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A Christmas Carol In a Christmas Carol, Dickens uses some of his past childhood experiences to show us that Christmas is very important and many messages come across in this book.

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In a Christmas Carol, Dickens uses some of his past childhood experiences to show us that Christmas is very important and many messages come across in this book. It is split up into five 'staves.' The reason that they are staves instead of chapters as staves are used in music and it is called a Christmas 'carol.' In most cases, when people hear the word 'Christmas', we think of a time for giving and sharing with people less fortunate, a time for being thankful for everything we have no matter how little or how big, a chance to spend time with the people we love, joking, laughing and smiling. Generally a good time is had by all. Possibly the only exception is Scrooge. Scrooge is a cruel, cold, heartless, unwelcoming character who changes his heart and mind at Christmas. What messages were given by Dickens about Christmas? Can we change our hearts and ourselves just like Scrooge? Scrooge is an elderly miser. He's living in the Victorian times when it was quite different to how we live nowadays, especially at Christmas. When we wake up on Christmas morning, the first thing we want to do is open our presents hoping someone has remembered what we asked for, watch others open gifts we've bought, cram as much turkey down our throats as possible and have parties with friends and family. In the Victorian times, they celebrated the birth of Christ. Even the poor who had hardly anything thanked God for all that they had, even though it was so little. ...read more.


Scrooge doesn't go out of his way to see people, just like an oyster. The use of this simile is really effective because you can associate him with being right at the depths of the ocean, far away from everything, just like he is portrayed in the story. Later on, Dickens uses pathetic fallacy to describe Scrooge. He says that 'The Cold within him froze his old features, nipped his pointed nose, shriveled his cheek, stiffened his gait; made his eyes red, his thin lips blue; and spoke out shrewdly in his grating voice.' I think it has been used really well as Christmas is a cold time and that is how Dickens has described scrooge. He uses cold weather as opposed to warm weather to describe him. I also think it was really effective as when the weather is cold, everyone stays indoors to keep away from the coldness, so by relating Scrooge to the cold it is saying that people will be staying away from him because he is just like the freezing cold winter weather. Also, when it is cold, the coldness spreads and people feel a bit depressed when it is not nice weather. This is just like Scrooge. His coldness and bitterness spreads around his workplace, and his colleagues. In the book, even though it is a cold day, Scrooge only has a 'very small fire', and his clerk, Bob's fire was 'so very much smaller that it looked like one coal.' ...read more.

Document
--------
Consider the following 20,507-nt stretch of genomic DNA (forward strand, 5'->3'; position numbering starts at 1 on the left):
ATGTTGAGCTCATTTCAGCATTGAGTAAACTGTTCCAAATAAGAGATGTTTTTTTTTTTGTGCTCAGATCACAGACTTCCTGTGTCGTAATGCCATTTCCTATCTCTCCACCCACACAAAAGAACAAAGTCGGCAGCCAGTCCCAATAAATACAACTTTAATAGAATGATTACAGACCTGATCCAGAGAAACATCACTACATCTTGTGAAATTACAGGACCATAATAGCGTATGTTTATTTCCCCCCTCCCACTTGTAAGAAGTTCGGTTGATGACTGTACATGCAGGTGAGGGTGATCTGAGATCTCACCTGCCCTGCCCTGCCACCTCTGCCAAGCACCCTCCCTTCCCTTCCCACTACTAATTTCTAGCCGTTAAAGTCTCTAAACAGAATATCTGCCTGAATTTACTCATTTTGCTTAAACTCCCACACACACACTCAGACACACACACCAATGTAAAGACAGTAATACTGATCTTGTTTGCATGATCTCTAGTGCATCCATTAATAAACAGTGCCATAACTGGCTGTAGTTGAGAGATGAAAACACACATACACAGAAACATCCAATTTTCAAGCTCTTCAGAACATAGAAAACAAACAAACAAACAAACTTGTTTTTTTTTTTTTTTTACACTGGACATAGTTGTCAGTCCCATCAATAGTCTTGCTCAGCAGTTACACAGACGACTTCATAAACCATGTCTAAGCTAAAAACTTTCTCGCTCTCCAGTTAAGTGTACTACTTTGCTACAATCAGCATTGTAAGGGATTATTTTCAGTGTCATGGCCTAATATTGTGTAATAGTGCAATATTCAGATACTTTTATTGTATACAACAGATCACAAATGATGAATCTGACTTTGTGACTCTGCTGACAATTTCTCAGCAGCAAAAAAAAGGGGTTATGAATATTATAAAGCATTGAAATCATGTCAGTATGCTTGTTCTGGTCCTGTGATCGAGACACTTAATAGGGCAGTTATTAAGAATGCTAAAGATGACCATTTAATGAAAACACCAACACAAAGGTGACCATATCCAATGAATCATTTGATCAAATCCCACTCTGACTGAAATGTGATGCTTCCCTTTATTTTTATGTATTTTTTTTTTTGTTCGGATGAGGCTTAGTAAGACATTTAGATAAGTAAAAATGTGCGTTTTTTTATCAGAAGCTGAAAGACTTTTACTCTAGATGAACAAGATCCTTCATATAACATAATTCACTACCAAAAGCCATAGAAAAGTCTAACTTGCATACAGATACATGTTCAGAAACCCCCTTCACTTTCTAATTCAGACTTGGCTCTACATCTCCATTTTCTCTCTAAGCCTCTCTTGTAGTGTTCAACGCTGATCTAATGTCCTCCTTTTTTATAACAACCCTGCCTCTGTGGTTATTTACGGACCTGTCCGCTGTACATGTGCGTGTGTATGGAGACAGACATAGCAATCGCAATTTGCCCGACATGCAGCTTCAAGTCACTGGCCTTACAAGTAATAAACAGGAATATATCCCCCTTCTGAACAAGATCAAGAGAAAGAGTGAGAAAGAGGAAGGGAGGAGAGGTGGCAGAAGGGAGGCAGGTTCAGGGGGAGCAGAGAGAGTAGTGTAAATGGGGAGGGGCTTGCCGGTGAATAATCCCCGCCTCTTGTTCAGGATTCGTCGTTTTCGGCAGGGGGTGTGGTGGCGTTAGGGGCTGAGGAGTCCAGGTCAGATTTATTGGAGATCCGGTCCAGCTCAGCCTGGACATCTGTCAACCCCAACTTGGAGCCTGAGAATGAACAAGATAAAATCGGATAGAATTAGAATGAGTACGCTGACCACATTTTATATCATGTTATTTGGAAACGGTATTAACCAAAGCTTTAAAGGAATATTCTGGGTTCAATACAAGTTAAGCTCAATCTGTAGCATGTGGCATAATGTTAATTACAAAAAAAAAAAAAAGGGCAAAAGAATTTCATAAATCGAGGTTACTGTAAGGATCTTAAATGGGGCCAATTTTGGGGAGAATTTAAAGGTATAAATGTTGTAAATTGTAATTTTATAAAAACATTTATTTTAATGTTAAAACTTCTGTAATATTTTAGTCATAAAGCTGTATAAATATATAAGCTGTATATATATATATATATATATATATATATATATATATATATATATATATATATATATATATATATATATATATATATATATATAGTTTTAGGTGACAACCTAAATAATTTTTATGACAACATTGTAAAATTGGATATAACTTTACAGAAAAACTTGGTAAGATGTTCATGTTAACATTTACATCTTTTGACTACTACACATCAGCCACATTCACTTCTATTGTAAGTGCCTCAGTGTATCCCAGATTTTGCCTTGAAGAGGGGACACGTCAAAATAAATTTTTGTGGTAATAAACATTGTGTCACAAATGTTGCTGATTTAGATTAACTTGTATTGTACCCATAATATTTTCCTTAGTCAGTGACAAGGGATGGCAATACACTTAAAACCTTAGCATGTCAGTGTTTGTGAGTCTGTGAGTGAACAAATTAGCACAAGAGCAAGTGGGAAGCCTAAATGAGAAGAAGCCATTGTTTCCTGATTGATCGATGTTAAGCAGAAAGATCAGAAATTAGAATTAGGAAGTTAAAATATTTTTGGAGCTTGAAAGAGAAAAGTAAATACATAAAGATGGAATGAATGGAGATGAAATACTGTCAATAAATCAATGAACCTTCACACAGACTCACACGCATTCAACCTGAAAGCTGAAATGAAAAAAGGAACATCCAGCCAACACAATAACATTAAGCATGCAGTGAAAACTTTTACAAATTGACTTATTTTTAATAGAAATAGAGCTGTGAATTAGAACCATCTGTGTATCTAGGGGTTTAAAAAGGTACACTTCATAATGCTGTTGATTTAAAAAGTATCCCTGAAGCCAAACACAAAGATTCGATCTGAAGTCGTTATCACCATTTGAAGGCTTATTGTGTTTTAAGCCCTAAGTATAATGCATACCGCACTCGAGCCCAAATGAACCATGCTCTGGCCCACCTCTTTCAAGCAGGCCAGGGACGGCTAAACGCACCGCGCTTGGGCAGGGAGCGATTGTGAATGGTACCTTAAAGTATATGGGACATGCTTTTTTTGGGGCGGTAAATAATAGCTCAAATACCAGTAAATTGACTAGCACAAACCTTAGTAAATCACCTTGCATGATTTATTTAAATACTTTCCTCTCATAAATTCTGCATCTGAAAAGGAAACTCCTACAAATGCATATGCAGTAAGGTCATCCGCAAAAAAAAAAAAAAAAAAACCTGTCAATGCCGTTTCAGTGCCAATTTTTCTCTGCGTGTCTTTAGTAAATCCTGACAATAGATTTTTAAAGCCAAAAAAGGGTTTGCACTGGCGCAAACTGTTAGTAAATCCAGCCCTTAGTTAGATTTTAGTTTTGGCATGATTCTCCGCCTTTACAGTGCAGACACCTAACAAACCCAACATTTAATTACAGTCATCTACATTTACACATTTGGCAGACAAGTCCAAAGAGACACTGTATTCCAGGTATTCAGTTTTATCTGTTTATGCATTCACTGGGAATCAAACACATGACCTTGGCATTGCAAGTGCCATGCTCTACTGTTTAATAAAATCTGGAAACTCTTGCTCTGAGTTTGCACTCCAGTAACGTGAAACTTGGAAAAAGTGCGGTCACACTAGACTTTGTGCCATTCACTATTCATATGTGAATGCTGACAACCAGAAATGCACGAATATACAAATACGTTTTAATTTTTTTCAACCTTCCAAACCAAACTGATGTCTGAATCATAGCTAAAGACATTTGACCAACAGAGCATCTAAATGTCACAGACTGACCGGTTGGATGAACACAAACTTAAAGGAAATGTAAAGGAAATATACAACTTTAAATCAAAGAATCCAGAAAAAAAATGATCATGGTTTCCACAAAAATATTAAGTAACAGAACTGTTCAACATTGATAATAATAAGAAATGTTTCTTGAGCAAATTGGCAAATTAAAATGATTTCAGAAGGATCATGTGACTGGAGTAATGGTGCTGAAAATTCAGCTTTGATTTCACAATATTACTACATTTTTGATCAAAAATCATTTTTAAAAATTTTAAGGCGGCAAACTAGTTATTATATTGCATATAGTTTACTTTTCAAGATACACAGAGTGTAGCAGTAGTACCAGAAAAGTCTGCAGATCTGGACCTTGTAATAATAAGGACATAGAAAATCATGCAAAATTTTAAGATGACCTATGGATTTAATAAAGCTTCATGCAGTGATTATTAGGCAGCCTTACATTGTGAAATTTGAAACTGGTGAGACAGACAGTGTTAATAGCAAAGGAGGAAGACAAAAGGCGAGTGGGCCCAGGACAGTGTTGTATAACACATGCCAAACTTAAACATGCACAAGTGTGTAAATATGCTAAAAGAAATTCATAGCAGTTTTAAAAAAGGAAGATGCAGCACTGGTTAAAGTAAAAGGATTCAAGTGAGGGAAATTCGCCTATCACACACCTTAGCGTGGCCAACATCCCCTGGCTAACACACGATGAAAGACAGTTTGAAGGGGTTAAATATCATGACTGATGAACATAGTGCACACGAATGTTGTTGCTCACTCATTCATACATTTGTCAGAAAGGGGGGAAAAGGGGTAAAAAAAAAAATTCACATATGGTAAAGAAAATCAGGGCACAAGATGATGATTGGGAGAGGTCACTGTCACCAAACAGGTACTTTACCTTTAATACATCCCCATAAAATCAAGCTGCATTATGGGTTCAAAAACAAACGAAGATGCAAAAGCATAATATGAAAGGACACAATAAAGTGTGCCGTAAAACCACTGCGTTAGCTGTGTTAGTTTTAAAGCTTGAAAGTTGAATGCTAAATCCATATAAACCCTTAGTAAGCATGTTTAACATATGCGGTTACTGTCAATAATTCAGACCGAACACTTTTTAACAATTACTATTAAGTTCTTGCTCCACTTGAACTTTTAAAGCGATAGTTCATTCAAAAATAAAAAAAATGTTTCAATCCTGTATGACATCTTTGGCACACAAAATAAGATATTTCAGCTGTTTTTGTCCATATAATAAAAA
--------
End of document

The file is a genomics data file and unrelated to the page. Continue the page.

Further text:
When I read it, I found it quite funny that Scrooge can blame someone of 'picking a man's pocket,' when that's what he does constantly. I think this sentence was written effectively because here is this mean, cold man telling a patient person about how he is 'stealing' from him. I think it really works. Near the end of stave 1, it talks about how Scrooge takes his 'melancholy dinner in his usual melancholy tavern; and having read all his papers and beguiled the evening with his banker's book, went home to bed.' This just shows the monotony that occurs on Scrooge's Christmas Eve. Nothing special happens. It's the same as any other day. I like how Dickens used the repetitiveness of the word 'melancholy,' as it just highlights how sad, depressed and boring his evening is. You can just imagine the street at which he lives. People in all the houses are laughing, enjoying themselves, singing, spending time together, apart from one man. All Christmas decorations are put up and the rooms are all bright, cheery and warm apart from in one home - Scrooge's! After reading the final part, Stave 5, our feeling towards Scrooge changes dramatically and we start to feel empathetic because of his changes. Just the first sentence in the 5th Stave shows something has changed. A Holophrastic phrase is exclaimed and it is a total change from the 1st Stave. It says 'Yes!' Although Scrooge doesn't actually say it, it is a positive comment which we rarely saw in the first Stave. A Christmas Carol Essay 1 By Rachel Derry ...read more.

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